Hardness TestingCreep & Elastic ModulusFracture ToughnessScratch & Adhesion TestingProfilometryWear & Coefficient of Friction

Nano, Micro, Vickers & Rockwell Hardness

Quick Guide

Indentation Testing
     Elastic Modulus
     Fracture Toughness

Scratch Testing
     Scratch Resistance

     Linear Reciprocating

Coefficient of Friction
     Dynamic with wear

Mechanical Testing

     Data Processing

Training & Consulting


 Indent on a rough surface


 Precise positioning of indent


 Fused silica
Courtesy of Fischer-Cripps Laboratories

Testing includes:

ASTM E2546 


Hardness testing services include:

          Nanoindentation (Vickers and MPa units)
          Micro, Vickers
          Rockwell (all scales, 1/100 point resolution)

Rockwell measurements with NIST, ISO and ASTM settings.

Nanoindentation, also known as instrumented indentation, can be used for bulk materials and thick coatings; it is however especially appropriate for small features, thin coatings and materials such as glass and ceramics that crack under too much load.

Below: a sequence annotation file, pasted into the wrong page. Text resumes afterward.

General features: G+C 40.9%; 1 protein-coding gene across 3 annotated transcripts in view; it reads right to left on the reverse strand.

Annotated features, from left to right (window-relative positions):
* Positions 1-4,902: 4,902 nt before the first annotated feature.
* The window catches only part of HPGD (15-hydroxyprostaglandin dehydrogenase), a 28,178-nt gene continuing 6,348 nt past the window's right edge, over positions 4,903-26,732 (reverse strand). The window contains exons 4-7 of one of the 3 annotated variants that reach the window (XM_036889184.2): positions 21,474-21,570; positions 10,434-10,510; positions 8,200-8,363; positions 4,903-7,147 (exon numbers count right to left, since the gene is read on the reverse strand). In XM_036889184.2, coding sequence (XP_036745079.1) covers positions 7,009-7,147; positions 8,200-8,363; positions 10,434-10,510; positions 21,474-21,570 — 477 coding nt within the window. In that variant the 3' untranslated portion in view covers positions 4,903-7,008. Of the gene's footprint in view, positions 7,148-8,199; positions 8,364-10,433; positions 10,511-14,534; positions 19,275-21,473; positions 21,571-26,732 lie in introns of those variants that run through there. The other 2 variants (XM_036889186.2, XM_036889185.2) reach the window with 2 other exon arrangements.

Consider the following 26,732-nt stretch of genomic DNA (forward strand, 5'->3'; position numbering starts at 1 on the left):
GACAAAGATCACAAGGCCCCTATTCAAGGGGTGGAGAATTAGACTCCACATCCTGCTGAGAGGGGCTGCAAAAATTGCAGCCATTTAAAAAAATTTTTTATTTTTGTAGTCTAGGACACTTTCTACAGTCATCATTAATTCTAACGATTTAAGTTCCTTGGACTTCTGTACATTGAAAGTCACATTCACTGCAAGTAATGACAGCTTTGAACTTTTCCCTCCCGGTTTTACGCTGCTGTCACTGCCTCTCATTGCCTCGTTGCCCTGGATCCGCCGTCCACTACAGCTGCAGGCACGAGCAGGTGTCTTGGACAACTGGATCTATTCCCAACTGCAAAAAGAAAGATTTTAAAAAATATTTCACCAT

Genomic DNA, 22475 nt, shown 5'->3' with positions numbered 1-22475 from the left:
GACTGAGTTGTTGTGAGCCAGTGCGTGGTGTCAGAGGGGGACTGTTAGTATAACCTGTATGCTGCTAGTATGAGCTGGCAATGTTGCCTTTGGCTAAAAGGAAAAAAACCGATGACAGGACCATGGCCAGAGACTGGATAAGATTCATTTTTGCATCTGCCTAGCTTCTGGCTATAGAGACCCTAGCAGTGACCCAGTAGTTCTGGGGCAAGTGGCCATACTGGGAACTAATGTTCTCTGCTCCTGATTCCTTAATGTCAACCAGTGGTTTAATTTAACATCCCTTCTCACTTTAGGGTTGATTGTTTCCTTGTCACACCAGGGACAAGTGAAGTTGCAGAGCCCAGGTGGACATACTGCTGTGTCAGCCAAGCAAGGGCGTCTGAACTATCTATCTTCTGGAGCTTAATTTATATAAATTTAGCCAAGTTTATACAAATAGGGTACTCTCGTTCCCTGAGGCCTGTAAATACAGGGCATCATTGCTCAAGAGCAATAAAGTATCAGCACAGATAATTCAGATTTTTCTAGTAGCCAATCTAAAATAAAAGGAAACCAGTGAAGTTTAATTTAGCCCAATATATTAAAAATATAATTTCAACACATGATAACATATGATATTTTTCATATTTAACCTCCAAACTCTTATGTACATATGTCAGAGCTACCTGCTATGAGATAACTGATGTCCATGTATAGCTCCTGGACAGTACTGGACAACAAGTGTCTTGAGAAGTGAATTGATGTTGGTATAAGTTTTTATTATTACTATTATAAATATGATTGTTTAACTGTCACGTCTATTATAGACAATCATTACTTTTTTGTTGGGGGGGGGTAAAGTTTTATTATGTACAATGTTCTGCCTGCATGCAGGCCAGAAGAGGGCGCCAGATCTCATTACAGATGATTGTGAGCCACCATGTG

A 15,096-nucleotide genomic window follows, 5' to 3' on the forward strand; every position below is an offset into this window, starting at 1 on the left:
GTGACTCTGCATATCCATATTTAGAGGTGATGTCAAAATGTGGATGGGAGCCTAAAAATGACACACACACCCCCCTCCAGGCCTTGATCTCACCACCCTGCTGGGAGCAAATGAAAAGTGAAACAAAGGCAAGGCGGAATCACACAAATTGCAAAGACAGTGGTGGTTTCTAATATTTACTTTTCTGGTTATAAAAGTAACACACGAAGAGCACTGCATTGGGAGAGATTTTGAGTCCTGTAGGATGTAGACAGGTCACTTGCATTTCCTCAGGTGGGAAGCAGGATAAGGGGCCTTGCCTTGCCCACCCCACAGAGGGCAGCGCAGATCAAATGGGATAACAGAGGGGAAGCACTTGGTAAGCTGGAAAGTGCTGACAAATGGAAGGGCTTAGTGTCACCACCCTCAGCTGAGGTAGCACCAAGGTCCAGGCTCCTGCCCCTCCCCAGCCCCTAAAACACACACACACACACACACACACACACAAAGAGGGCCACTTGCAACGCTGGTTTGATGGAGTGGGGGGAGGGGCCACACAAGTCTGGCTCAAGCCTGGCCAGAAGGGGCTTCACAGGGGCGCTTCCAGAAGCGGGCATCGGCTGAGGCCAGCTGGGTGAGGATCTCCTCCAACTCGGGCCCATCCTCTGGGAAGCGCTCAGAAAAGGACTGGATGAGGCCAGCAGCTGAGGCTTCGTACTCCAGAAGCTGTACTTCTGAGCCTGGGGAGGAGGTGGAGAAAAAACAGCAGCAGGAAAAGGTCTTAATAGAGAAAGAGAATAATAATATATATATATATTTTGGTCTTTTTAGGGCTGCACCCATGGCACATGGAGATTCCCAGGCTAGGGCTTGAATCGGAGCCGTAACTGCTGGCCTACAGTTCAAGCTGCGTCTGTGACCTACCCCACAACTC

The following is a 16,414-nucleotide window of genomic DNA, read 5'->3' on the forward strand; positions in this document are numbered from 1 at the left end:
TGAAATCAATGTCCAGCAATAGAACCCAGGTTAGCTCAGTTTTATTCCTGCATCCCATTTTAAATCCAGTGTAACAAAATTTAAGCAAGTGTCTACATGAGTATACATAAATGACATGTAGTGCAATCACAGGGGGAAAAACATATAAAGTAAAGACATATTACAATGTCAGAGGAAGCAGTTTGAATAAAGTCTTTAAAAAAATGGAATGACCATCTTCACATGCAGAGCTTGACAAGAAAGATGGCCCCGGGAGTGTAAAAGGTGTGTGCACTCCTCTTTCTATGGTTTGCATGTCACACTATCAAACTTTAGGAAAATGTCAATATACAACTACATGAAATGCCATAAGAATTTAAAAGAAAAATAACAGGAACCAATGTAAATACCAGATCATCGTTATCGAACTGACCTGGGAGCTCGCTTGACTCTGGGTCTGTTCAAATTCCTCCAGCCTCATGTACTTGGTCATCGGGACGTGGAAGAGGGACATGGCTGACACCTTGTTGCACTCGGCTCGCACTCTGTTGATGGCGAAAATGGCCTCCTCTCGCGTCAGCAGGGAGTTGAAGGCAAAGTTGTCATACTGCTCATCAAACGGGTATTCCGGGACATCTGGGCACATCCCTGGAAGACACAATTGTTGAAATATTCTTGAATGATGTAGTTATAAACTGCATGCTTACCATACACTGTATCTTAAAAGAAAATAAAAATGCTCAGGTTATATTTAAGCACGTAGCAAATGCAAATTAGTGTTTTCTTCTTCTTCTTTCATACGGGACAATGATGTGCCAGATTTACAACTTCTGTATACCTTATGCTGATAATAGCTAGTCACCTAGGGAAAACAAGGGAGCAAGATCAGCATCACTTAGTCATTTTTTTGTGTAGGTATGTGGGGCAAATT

Properties such as hardness, elastic modulus and creep can be determined with a single indent.  It is based on the analysis of the load-penetration curve measured while doing an imprint.  It is computer-controlled and it is not influenced by the operator's judgement of the imprint' shape.  

It is often the case that hardness testing is performed using too much load given the dimensions of the sample or feature to be measured.  Many are mistakenly using conventional measurement techniques when they should be using nanoindentation.

Keep the following in mind when choosing a hardness testing technique:

  • A hardness value is invalid if an indent shows sign of cracking or pile up;
  • Ideally an indent should not be deeper than 1/7 to 1/10 of the coating thickness;
  • When measuring the hardness of a coating using a cross-section, the distance between the edge of coating (surface/interface) and the indent itself should be at least 3 times the size of the diagonals;
  • The hardness of most samples can be measured using instrumented indentation without the necessity to have a polished cross-section.
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